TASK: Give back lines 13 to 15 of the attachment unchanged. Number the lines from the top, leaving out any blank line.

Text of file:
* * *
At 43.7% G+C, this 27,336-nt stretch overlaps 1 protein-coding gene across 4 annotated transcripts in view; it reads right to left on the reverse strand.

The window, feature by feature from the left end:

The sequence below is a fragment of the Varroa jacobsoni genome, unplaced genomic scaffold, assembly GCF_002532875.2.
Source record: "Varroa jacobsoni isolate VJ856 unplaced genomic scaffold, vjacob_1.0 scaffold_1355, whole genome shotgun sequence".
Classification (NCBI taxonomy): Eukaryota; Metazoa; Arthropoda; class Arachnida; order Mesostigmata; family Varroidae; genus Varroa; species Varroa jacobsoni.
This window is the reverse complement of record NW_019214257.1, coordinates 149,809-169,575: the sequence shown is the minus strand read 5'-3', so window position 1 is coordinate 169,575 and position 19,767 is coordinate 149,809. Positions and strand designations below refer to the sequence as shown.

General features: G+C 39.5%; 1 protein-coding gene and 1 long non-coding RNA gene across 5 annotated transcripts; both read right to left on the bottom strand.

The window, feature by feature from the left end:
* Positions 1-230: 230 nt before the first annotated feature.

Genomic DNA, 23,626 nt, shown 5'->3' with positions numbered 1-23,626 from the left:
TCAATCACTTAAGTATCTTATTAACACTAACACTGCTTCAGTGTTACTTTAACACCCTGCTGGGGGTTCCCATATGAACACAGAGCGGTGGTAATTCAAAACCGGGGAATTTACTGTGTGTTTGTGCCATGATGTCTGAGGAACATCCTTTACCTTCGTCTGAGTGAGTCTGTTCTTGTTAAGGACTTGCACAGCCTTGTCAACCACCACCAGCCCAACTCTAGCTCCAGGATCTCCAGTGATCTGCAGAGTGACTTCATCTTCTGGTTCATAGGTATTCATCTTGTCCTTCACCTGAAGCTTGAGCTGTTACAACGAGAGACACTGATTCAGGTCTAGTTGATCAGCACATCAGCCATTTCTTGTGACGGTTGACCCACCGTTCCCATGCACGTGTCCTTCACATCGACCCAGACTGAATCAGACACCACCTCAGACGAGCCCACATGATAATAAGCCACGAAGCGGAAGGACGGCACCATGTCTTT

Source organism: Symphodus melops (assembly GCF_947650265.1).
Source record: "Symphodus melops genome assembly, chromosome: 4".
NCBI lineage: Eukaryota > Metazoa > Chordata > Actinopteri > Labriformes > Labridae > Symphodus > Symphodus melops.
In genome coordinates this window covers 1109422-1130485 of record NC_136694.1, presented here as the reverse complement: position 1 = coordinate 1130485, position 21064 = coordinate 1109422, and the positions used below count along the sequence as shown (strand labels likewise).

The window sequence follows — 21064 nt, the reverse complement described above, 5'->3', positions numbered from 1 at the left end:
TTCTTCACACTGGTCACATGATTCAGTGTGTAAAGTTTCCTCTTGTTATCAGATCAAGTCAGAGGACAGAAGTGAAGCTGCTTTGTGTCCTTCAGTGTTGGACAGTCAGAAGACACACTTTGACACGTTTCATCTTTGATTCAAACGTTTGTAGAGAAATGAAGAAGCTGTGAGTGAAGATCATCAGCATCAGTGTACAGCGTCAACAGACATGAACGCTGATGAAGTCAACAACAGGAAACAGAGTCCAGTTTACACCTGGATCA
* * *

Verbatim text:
Source record: "Symphodus melops genome assembly, chromosome: 4".
NCBI lineage: Eukaryota > Metazoa > Chordata > Actinopteri > Labriformes > Labridae > Symphodus > Symphodus melops.
In genome coordinates this window covers 1109422-1130485 of record NC_136694.1, presented here as the reverse complement: position 1 = coordinate 1130485, position 21064 = coordinate 1109422, and the positions used below count along the sequence as shown (strand labels likewise).